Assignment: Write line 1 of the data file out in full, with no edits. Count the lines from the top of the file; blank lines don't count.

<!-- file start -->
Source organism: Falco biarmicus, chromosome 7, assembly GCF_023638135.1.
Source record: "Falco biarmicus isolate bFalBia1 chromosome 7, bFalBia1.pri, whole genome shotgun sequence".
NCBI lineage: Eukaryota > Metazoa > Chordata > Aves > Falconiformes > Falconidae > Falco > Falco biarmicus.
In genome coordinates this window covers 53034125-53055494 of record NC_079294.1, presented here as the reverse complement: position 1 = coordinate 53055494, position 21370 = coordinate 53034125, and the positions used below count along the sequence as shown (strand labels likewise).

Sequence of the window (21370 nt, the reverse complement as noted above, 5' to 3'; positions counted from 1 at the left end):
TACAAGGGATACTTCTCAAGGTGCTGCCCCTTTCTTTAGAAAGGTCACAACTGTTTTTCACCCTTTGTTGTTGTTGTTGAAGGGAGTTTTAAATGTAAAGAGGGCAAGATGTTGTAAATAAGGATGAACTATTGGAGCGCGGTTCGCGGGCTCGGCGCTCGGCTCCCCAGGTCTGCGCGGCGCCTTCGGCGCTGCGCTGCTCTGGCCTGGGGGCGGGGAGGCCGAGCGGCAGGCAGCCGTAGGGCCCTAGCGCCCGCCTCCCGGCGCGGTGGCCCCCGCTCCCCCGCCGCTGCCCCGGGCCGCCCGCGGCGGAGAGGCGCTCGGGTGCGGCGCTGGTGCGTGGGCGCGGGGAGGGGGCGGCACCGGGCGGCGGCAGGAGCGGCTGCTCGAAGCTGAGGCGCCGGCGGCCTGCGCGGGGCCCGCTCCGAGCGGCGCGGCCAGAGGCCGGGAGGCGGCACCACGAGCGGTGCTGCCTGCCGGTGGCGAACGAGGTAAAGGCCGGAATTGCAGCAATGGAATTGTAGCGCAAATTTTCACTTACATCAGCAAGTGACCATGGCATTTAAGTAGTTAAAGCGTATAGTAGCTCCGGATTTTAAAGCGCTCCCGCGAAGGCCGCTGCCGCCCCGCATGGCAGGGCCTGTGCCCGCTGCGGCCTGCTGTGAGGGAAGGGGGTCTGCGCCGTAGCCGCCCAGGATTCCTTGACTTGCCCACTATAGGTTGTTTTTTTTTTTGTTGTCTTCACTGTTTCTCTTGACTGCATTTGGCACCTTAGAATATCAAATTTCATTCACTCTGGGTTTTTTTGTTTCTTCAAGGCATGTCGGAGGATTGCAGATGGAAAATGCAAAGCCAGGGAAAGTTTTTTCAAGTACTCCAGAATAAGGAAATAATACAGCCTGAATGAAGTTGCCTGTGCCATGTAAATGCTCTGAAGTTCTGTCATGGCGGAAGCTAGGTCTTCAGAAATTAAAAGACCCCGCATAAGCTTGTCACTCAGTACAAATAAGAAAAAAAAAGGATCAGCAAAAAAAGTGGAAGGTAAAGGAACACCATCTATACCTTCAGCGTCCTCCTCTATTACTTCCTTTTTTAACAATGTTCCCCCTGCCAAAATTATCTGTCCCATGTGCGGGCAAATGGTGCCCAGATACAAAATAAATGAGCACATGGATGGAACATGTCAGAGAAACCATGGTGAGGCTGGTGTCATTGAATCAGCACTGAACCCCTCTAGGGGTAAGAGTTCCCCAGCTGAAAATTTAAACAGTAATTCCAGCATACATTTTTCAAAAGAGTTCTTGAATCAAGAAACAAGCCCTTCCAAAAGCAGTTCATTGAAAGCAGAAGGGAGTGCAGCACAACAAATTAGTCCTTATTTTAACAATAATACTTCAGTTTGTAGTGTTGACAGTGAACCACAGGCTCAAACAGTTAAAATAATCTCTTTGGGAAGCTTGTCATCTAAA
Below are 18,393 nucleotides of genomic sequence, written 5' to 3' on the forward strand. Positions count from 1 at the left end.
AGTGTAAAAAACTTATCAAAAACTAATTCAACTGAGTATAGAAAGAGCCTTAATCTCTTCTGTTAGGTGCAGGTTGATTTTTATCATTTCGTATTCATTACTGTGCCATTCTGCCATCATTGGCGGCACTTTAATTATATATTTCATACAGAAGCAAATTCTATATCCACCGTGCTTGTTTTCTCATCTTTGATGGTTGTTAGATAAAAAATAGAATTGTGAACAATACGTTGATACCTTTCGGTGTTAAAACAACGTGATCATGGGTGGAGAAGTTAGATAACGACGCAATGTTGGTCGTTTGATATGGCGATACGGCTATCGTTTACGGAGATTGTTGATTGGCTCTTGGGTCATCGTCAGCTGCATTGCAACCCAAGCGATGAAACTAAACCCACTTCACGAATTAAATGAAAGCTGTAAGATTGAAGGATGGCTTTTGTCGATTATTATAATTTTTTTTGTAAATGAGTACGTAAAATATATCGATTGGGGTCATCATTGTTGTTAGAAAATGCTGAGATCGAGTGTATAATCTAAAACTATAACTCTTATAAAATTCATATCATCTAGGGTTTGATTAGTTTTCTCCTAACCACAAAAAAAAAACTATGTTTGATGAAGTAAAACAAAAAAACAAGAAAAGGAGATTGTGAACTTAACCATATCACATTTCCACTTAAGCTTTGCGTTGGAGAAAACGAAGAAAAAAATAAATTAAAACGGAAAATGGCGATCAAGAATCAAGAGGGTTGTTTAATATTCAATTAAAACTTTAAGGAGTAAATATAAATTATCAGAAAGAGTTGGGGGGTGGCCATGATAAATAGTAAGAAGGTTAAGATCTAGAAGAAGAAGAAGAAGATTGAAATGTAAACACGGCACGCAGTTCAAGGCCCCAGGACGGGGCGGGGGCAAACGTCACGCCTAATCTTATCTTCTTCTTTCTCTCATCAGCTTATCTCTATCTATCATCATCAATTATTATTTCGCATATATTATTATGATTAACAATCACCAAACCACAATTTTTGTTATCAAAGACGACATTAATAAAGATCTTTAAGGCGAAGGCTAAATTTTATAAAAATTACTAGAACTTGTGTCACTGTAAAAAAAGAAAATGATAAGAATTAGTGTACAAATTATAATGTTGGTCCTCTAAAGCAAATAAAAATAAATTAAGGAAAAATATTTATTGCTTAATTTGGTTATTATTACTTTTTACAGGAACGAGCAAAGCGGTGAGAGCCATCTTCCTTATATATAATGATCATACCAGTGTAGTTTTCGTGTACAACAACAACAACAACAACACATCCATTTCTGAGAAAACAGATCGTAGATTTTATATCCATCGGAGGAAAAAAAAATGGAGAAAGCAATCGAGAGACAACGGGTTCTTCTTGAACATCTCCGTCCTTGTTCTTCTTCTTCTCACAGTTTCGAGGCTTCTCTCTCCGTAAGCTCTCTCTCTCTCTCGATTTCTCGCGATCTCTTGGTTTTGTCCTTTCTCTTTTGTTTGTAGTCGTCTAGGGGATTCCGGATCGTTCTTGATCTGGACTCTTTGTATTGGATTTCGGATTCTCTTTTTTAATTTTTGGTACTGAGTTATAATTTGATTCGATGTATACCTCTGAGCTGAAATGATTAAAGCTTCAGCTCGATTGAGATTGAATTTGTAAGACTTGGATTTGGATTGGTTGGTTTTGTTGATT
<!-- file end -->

Source organism: Falco biarmicus, chromosome 7, assembly GCF_023638135.1.